For some authors, including Castillo, it’s a fair trade-off, especially when paying a translator up front isn’t feasible. Independent translators charge ten cents per word on average for a translation from English, which means thousands of dollars invested at once.
But for Evans, the royalty share and distribution limits were part of the reason—though not the only ones—she opted to go a different route. She wanted to maintain complete control of her work, including the ability to distribute through Kindle Unlimited instead of a wide market. She also wanted to find a translator she trusted, which, for her, meant finding translators other authors in her genre had trusted in the past. “I’ve heard lots of horror stories, but I think it’s because people haven’t done their research,” she says. “So for me, I always use someone who’s been recommended or someone I know.”
Castillo has faced similar dilemmas. But beyond wanting to ensure her translators would be accurate, she also wanted them to be able to fix “cultural components,” she says, such as American expressions that wouldn’t translate directly into another language. “I was fine with tweaking the story a little bit here and there to fit a different culture and their understanding of the essence of the story itself.”
Her solution? Interview each potential translator and review their portfolios before deciding whether to hire them. Evans recommends a similar approach, and she also suggests reaching out to other authors about the translators they’ve used and how satisfied they were. And once you’ve received your chosen translator’s work, find others who can review their finished translation. Evans opted to share her German translation with a family member who understands the language, and Castillo shared a few chapters of the translation with her readers who knew the language and had agreed to beta read the work.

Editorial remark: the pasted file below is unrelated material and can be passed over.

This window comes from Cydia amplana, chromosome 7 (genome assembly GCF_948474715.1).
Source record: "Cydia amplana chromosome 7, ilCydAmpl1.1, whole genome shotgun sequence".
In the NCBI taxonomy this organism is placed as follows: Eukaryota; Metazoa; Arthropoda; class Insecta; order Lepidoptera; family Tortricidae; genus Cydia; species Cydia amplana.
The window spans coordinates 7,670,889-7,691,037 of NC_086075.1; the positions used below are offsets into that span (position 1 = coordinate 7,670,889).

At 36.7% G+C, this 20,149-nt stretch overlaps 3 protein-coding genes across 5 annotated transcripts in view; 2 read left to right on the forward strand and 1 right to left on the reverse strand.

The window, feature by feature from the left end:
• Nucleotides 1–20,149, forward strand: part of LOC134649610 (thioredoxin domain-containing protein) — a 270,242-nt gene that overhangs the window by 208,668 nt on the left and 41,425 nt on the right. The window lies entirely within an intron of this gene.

As with almost every aspect of publishing, no single method is correct for creating and selling a translation. Whether you opt for a translation platform or independent translator, Kindle Unlimited or wide distribution, a language you’d planned for or just whichever opportunity you stumble across first, the strongest advice Castillo and Evans have is to do your research, figure out your goals for the translation, and have patience. “The big thing for me is don’t rush it,” Evans says. “To me, that’s a lifetime investment that’s going to be out there for a long time. So I didn’t need for it to be paid off in five or six weeks. I would have been really happy if that had paid me back in a year.”
“It’s that mentality,” Castillo says. “You know that saying, ‘It’s a marathon, not a sprint.’ When we’re talking ‘marathon,’ we’re not talking months. We’re talking years. I was in a years-long marathon, but I learned a lot.”